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Market Intergration and Border Effects in Eastern Africa

  • Bruno Versailles
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    This paper studies border efects in Eastern Africa by exploiting a consumer price data set covering 4 out of 5 EAC member states, 39 cities and 24 goods over the period 2004-2008. The Law-of-One-Price (LOP) is tested by running level regressions on relative prices with city-pairs the unit of observation. Unsurprisingly, distance plays an important role in explaining relative price movements, both within and between countries. The border efect as measured by the coef?cient on a border dummy is signi?cant but smaller compared to what is usually found in the EngelRogers literature. Consequently, distance equivalents, at 300 to 6,000 km, are much lower (and more reasonable) than what most papers working in the Engel-Rogers tradition ?nd. Neither the signi?cance nor the size of the border efect is reduced by allowing for nominal exchange rate variation or non-tarifbarriers. The nominal exchange rate pass through is very high across the region, but lower for country-pairs that include Kenya. The advent of the Customs Union in 2005 improved market integration, as measured by a reduced border efect between 2004 and 2008, but only between Kenya and Uganda. This makes sense as Rwanda and Burundi only joined the EAC in 2007. Further, larger departures from the LOP are found during the Kenyan political crisis as regional markets were disrupted. When splicing the data across goods, staple markets are by far the most integrated with the lowest border efects and the lowest distance coef?cients. Non-Trade barriers are most important for fruits and vegetables, which could be linked to these goods being perishable. Non-food items show the largest departures from the LOP, which can be attributed to these goods (i) being less comparable, and (ii) being less present in the consumption baskets of the average Eastern African households (i.e. less deep markets).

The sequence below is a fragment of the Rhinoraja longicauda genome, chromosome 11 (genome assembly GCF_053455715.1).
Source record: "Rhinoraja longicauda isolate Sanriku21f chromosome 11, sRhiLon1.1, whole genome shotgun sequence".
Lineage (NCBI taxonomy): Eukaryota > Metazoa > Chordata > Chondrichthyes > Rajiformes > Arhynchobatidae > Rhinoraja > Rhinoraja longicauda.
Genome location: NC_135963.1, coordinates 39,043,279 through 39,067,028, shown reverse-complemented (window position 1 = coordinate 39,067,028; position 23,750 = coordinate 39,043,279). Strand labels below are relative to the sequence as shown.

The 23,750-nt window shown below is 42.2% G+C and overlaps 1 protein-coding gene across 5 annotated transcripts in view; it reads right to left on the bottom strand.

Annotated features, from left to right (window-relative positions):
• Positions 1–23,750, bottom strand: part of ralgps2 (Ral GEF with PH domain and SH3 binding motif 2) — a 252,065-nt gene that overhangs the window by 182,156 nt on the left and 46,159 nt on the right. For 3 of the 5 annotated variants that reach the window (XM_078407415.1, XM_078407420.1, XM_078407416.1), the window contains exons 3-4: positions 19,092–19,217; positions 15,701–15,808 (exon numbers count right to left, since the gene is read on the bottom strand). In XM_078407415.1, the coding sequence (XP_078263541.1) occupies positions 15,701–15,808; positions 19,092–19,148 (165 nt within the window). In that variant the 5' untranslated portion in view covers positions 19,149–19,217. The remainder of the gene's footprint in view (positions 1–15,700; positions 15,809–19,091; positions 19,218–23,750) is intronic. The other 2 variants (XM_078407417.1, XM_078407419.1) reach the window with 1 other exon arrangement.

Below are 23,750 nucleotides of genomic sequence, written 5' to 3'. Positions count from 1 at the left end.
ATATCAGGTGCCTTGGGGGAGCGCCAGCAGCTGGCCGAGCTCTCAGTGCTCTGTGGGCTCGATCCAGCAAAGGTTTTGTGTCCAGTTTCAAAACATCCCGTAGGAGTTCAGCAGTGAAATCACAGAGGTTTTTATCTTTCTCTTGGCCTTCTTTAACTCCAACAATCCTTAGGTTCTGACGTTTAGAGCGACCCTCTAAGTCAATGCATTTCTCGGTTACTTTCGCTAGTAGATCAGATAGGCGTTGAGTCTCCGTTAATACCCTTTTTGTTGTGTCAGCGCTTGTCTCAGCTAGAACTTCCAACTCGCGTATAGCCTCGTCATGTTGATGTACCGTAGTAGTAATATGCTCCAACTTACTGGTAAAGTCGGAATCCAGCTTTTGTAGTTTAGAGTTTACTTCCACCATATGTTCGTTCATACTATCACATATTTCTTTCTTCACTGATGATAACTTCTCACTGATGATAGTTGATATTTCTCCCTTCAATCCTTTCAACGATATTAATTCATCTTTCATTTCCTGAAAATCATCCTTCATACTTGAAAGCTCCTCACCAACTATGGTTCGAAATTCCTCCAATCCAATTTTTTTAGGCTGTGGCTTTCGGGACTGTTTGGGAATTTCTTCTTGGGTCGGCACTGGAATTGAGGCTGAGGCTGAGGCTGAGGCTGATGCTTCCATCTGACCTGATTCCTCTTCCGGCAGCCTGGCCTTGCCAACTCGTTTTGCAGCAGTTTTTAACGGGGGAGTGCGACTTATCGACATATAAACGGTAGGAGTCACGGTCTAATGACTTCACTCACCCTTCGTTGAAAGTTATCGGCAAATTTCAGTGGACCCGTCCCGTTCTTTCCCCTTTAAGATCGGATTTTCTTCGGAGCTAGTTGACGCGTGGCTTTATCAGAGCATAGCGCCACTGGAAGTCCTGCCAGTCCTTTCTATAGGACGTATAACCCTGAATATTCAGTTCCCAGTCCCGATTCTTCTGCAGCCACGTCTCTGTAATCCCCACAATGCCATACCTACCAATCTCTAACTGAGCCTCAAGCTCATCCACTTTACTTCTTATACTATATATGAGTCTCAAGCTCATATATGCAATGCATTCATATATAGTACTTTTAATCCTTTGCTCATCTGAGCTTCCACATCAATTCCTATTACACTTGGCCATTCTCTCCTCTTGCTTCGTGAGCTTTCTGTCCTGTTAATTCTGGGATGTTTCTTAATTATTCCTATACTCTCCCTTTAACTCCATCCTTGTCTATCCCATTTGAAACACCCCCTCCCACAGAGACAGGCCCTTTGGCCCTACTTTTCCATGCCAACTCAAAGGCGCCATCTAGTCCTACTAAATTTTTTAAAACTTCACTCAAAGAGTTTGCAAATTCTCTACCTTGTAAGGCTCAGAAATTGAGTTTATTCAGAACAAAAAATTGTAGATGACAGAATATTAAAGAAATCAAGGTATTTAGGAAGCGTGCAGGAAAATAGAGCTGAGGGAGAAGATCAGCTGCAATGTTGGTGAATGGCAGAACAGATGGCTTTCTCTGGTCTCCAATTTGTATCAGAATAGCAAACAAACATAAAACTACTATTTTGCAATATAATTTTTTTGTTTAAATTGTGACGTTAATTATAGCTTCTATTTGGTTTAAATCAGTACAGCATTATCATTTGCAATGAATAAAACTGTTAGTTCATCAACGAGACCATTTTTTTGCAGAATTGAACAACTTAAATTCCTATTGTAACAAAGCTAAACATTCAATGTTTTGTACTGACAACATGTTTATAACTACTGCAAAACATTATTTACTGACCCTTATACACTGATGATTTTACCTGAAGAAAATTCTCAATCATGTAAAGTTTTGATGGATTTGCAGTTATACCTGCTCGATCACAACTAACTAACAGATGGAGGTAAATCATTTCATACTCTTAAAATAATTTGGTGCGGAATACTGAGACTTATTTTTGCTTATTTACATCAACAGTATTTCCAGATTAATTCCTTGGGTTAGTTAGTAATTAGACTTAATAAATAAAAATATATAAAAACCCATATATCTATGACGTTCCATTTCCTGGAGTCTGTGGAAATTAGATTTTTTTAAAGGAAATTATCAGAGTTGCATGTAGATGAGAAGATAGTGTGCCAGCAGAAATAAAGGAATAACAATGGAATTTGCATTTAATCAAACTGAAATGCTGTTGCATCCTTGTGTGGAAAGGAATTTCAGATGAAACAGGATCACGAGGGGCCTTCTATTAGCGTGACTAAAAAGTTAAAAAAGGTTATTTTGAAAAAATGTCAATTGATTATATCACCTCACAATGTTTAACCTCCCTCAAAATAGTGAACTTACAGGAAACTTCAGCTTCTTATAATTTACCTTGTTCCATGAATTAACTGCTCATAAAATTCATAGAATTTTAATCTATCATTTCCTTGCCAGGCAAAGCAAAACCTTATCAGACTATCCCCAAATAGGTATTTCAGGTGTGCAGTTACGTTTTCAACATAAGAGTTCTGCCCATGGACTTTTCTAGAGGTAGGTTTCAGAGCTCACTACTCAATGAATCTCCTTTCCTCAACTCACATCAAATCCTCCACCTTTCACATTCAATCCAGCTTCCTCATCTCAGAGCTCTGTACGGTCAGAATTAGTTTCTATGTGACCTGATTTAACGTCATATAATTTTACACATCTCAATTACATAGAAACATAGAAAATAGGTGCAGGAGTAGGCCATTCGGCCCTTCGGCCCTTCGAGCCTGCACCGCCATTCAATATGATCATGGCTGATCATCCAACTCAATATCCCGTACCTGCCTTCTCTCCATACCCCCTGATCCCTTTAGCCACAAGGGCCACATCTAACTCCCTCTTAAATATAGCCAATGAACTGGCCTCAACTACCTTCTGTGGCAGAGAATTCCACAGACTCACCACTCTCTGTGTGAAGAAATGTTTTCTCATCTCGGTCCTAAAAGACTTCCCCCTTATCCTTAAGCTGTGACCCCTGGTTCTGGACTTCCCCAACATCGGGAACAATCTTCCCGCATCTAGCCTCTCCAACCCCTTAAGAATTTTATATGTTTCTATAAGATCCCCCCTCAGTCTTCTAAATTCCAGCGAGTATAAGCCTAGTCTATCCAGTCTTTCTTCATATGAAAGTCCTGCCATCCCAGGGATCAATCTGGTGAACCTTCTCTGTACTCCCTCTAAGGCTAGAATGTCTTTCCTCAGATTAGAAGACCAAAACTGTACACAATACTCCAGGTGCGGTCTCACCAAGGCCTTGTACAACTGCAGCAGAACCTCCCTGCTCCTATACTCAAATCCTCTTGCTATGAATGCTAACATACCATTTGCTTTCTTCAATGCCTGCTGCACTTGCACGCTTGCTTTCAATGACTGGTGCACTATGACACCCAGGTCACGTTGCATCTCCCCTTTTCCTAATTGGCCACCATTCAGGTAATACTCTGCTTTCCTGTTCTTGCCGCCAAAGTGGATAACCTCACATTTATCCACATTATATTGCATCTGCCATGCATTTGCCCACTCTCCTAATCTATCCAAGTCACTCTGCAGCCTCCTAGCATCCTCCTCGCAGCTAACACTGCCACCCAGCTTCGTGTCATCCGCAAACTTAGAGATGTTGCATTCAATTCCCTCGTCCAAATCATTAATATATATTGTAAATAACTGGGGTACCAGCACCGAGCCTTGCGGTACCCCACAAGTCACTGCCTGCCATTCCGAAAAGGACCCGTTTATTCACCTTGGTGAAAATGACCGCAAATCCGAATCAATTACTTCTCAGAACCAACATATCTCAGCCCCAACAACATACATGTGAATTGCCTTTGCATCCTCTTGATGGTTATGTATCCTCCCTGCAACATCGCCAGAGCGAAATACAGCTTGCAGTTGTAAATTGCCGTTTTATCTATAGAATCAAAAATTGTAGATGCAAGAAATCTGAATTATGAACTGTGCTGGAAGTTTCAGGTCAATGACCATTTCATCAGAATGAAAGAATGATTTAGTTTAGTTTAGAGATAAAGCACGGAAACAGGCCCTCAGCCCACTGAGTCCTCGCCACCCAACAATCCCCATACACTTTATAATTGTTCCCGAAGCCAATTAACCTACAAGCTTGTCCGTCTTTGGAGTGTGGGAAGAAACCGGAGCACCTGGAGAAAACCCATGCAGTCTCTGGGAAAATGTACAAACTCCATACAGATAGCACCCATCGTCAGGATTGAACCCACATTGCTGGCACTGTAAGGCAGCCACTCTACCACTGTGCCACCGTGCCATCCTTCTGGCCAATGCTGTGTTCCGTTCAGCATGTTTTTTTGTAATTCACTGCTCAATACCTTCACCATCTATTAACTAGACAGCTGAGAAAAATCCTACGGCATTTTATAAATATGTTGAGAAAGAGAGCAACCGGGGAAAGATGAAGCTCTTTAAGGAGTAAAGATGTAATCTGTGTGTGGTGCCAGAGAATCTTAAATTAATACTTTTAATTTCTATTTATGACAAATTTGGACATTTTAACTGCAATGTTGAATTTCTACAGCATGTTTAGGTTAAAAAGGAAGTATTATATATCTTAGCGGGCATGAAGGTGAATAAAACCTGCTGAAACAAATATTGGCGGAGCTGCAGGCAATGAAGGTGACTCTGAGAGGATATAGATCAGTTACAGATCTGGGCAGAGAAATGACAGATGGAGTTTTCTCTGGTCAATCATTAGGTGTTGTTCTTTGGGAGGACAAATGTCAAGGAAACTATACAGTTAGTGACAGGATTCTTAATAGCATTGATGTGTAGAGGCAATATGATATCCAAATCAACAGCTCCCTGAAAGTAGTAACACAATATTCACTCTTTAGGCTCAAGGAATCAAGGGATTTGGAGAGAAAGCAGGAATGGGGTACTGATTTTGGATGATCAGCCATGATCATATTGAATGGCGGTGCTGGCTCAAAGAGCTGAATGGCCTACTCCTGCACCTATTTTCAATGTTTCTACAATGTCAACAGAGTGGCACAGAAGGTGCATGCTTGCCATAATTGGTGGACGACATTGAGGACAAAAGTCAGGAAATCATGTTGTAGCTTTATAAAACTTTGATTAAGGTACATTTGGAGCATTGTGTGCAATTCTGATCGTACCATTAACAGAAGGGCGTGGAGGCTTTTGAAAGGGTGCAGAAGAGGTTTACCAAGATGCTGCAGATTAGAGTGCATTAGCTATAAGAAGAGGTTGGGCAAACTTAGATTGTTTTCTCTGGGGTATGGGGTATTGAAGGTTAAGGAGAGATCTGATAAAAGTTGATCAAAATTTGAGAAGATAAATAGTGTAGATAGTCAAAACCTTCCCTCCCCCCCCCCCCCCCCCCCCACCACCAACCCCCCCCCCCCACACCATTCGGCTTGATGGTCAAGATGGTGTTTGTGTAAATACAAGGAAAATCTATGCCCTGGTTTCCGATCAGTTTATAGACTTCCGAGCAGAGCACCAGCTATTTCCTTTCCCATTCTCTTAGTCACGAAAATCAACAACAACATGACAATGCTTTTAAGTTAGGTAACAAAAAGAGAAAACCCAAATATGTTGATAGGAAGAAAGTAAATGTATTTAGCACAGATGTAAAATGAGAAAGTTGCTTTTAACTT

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    File URL: http://www.csae.ox.ac.uk/workingpapers/pdfs/csae-wps-2012-01.pdf
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    Paper provided by Centre for the Study of African Economies, University of Oxford in its series CSAE Working Paper Series with number 2012-01.

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    Date of creation: 2012
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    Handle: RePEc:csa:wpaper:2012-01
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